Sony sees big slump in income
Gains on the PlayStation side can't offset woes facing other parts of the Japanese company's consumer electronics operations. Its full-year net income forecast takes a 17 percent dive.
The spring quarter was not a good one for Sony.
The consumer electronics giant on Tuesday reported that for the three months ended June 30, its net income was 35 billion yen ($330 million), or just more than half of the 66.5 billion recorded in the same period a year earlier.
Revenue for this year's second calendar quarter (the first quarter of Sony's April-to-March fiscal year) was 1.979 trillion yen, a slight gain from last year's 1.977 trillion yen.
There was at least one bright spot amid the gloom. Sony said its game unit recorded positive operating income, compared with a loss in the year-ago period. That shift was largely the result of higher sales of, lower costs for PS3 hardware, and strong sales of PlayStation Portable hardware.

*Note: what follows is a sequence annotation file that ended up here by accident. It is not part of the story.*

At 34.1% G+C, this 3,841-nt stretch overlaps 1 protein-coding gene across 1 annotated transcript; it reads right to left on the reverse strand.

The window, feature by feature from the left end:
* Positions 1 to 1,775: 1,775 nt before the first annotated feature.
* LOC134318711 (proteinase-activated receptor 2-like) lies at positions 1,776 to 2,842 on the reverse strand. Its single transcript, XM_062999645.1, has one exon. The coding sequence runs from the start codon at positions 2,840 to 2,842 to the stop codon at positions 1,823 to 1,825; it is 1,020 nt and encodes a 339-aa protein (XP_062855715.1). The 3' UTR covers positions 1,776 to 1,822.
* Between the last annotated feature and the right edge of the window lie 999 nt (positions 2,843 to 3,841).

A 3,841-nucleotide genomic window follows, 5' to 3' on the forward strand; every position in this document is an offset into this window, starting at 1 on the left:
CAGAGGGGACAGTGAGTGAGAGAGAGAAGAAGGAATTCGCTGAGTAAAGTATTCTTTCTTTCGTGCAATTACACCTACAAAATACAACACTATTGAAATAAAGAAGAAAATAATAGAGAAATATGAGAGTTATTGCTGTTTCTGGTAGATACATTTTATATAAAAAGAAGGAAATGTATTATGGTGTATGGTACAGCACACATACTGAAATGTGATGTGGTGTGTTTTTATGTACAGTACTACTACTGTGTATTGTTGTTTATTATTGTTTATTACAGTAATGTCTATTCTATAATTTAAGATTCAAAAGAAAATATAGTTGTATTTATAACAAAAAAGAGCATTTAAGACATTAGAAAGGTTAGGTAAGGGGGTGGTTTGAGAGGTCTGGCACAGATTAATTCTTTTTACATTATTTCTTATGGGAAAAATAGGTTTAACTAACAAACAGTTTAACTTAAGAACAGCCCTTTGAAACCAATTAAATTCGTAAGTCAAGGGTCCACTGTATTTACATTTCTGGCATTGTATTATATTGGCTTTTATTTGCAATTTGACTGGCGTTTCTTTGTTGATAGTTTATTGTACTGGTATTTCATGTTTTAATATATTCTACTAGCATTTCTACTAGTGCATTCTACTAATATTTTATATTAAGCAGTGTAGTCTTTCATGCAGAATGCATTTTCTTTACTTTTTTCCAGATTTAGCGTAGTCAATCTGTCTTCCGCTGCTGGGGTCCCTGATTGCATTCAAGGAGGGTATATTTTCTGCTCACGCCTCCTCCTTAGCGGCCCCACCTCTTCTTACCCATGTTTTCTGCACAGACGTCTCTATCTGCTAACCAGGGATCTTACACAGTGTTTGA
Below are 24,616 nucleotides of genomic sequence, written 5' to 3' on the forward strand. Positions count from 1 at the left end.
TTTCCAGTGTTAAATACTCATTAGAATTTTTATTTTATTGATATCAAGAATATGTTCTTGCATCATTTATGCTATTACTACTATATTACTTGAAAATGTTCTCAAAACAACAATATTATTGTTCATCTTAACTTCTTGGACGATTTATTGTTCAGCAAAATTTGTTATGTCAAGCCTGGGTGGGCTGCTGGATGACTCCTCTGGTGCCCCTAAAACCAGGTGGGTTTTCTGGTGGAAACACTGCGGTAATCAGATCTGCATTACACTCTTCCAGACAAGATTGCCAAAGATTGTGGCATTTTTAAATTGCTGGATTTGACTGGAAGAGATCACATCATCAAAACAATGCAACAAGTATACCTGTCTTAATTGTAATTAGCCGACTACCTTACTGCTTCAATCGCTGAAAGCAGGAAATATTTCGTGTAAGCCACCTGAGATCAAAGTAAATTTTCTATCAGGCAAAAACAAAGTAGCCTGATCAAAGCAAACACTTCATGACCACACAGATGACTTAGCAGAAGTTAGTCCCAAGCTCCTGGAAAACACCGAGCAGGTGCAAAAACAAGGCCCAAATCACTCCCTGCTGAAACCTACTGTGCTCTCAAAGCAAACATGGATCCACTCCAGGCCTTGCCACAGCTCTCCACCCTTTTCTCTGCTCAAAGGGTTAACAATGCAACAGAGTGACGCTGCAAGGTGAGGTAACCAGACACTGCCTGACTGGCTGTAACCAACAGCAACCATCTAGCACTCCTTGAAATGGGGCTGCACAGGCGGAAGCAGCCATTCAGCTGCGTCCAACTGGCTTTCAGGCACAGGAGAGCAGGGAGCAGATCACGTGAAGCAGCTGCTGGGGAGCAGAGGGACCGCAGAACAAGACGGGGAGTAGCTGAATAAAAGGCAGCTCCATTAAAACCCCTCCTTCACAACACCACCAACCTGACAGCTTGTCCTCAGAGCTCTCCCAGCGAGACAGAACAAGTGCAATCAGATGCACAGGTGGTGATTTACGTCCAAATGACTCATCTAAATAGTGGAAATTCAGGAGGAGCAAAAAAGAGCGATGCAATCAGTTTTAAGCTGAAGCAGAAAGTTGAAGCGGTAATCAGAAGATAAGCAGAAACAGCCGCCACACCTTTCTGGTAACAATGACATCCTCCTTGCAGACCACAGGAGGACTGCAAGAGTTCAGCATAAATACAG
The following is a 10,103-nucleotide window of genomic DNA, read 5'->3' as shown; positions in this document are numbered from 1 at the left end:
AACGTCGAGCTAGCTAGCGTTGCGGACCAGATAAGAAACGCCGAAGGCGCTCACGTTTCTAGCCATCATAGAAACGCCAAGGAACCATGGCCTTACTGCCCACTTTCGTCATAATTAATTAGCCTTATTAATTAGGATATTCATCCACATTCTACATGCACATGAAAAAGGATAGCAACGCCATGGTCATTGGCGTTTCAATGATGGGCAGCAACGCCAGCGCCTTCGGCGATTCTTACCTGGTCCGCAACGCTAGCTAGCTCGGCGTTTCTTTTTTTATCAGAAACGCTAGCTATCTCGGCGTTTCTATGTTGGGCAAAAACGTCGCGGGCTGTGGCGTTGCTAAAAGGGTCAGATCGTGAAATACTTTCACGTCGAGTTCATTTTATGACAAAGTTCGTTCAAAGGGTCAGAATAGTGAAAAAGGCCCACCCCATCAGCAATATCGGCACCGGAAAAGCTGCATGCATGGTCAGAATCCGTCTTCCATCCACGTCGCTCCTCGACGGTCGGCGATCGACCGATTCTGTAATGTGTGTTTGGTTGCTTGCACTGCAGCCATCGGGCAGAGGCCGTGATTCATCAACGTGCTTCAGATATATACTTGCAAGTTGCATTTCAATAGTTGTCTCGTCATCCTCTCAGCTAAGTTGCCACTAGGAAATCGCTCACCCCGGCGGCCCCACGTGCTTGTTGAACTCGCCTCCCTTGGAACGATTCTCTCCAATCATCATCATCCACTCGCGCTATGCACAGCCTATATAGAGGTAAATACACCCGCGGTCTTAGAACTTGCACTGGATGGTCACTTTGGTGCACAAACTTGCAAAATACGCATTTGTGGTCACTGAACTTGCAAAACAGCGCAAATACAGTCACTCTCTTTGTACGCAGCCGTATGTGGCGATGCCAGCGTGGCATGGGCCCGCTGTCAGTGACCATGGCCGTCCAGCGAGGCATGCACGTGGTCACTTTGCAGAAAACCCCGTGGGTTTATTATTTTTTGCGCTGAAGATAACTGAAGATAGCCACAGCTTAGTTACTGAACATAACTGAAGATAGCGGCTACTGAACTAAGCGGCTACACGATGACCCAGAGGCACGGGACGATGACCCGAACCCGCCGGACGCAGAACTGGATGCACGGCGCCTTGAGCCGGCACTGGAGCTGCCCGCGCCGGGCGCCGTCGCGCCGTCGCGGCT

But in Sony's overall electronics segment, operating income took a tumble, pushed down by increased price competition and a year-on-year decrease in equity in net income--a whopping drop to 600 million yen ($5 million) from 17.7 billion yen--for.
Even as profitability and unit sales improved for, Electronics segment profits took a hit from sales of mainstay consumer products, including Cyber-shot cameras, Handycam video cameras, and Vaio PCs.
The company also took a hit in its Sony BMG operations, due in part to a sagging physical-music market and high restructuring costs.
And matters don't seem any brighter as Sony heads forward. The company on Tuesday reduced its net income forecast for the full fiscal year. It now expects to report full-year net income of 240 billion yen, down 17 percent from its May forecast and down 35 percent from the actual results for the year that ended March 31.